way up the mountain," said Rivers. "I've got a compass on my watch-chain, and it bears just a little to the west of south from us, so we shall know the opposite bearing will take us back to the ship."
"That's a very sensible precaution of yours," said the professor. "How many miles do you reckon we are from the foot of the mountain?"
"Five or six miles," was the reply.
"Come on then, step out; we shall have the sun directly, and climbing will be no joke then," said Shaw.
So we all trudged along at a round pace. I had taken the precaution to bring a revolver with me that Mr. Urquhart lent me, and a fowling-piece and a pocketful of cartridges of my own.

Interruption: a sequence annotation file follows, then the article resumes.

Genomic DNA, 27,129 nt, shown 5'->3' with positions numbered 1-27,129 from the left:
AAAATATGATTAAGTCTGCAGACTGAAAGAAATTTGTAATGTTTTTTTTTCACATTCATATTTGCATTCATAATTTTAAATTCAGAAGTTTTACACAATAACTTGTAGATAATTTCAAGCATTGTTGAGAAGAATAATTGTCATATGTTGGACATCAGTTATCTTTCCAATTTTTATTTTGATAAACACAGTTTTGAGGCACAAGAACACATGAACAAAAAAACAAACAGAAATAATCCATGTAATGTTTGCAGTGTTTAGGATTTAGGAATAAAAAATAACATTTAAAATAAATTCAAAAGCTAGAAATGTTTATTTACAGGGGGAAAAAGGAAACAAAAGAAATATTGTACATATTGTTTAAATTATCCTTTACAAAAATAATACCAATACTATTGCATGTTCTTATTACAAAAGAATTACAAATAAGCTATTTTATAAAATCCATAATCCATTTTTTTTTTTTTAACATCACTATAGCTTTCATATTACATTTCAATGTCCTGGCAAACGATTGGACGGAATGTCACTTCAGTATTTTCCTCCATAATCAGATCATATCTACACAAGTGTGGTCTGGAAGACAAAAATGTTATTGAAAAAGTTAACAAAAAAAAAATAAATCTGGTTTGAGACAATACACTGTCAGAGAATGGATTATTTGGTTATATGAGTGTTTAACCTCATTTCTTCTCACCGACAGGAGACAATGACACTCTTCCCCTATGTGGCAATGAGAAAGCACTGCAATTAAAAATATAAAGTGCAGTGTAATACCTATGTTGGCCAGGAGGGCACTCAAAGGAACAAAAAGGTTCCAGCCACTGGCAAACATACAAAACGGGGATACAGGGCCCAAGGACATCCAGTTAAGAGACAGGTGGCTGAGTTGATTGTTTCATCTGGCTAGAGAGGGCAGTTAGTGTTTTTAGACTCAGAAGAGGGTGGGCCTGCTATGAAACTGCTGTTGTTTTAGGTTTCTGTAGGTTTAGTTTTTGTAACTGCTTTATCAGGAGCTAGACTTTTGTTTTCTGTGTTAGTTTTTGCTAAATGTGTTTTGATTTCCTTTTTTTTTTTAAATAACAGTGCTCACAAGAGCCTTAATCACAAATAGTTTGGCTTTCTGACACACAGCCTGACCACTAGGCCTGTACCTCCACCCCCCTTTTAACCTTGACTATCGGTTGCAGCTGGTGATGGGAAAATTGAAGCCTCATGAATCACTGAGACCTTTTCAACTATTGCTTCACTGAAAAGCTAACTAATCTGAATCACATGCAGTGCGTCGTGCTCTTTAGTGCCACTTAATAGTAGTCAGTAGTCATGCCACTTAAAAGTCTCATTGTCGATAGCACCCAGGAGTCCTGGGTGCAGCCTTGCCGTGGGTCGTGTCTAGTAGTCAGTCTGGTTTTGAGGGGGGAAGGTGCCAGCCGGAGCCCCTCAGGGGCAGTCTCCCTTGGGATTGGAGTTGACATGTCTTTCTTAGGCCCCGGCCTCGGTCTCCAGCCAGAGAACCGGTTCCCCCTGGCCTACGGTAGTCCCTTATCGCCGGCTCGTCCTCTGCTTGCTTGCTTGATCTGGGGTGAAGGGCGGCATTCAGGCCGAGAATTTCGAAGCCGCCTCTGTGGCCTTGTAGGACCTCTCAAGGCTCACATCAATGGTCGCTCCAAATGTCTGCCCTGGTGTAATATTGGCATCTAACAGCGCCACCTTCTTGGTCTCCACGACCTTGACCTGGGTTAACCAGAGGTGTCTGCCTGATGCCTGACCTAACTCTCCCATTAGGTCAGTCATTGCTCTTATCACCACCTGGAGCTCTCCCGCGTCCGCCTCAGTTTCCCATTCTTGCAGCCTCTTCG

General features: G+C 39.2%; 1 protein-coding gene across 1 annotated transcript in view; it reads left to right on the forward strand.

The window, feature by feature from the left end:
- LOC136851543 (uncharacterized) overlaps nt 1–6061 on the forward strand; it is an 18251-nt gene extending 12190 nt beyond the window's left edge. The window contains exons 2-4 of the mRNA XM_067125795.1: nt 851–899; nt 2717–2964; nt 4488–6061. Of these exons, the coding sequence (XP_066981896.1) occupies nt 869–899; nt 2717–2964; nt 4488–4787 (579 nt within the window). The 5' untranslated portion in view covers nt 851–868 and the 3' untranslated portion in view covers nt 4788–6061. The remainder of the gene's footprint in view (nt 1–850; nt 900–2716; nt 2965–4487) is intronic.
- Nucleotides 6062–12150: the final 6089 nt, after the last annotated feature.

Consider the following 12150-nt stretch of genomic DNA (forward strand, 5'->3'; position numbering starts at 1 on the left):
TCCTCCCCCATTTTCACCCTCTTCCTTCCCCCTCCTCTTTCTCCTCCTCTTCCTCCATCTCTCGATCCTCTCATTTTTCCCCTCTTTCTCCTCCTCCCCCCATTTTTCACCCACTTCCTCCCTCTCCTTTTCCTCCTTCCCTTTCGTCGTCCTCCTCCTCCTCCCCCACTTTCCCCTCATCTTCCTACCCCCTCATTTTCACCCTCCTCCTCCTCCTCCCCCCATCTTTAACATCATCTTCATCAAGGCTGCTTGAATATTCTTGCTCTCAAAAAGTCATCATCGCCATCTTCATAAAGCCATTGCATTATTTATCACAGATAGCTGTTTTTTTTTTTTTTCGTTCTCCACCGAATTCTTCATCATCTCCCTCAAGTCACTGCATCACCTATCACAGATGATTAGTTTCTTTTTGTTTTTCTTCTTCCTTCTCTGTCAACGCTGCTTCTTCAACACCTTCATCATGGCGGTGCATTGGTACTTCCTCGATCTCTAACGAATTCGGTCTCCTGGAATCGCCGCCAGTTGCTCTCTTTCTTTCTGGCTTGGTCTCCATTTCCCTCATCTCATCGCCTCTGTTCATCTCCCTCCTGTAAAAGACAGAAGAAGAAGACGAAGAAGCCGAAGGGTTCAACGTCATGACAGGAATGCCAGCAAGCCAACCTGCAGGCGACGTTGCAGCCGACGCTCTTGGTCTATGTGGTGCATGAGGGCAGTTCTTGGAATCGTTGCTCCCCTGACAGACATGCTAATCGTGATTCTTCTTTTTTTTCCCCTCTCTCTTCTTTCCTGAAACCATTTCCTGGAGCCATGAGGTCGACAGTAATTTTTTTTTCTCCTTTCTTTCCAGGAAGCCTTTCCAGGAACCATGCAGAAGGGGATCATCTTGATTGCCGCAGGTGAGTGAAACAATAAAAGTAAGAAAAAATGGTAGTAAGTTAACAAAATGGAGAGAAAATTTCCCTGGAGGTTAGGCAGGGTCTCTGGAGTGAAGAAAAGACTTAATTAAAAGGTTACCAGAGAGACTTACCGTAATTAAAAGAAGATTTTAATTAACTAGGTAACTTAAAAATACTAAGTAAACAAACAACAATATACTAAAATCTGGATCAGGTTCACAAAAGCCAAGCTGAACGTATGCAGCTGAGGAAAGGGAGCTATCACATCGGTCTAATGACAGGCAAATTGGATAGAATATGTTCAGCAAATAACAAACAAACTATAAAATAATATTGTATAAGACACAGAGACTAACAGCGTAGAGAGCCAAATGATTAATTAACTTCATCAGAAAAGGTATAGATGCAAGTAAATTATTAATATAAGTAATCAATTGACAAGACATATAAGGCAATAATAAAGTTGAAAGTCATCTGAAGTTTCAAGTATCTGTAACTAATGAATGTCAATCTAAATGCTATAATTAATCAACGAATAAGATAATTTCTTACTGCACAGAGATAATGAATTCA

After we had tramped along for about an hour over the sandy plain, and lost sight of the ship, which was hidden by projecting rocks, we reached the foot of the mountain, and found a sort of track which led us into a narrow gorge overhung by rocks on each side. We penetrated through this for about a quarter of a mile. At the end of it there were two tracks visible, one leading up the side of the mountain, and the other, branching to the left, seemed to lead to habitations of some kind, for the road was a beaten track, and the professor declared that he could see smoke in the air at a distance.
"Here's a parting of the ways," said Rivers. "Shall we start to ascend the mountain? Shall we follow the road, which may lead us to some habitations? or shall we sit down and have our tiffin?"
Rivers' proposals being put to the vote, that for tiffin was carried unanimously; so finding the softest stones for seats, we very soon disposed of the provender in our hamper, the Lascars refreshing themselves in their own fashion.
"Now, I think," said Rivers, "as we haven't met with anything of interest during our walk, we'd better